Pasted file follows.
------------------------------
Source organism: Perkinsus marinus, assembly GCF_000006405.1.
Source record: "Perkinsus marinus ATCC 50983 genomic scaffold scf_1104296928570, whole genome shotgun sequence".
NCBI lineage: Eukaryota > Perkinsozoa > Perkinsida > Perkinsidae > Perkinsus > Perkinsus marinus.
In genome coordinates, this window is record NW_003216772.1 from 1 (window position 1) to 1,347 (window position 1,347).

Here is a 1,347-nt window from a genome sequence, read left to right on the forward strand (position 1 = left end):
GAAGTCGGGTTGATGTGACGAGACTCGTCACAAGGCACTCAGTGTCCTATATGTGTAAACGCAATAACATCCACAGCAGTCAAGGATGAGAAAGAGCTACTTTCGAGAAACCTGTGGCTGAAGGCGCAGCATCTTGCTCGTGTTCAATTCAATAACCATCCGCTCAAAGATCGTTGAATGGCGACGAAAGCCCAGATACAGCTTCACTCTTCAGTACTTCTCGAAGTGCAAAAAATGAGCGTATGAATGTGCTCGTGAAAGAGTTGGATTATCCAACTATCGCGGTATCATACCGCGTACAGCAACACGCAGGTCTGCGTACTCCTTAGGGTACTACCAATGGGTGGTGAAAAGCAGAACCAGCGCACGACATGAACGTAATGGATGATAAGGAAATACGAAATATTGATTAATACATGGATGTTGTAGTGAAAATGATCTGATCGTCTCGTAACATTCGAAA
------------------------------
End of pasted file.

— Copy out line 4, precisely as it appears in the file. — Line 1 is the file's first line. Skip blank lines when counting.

In genome coordinates, this window is record NW_003216772.1 from 1 (window position 1) to 1,347 (window position 1,347).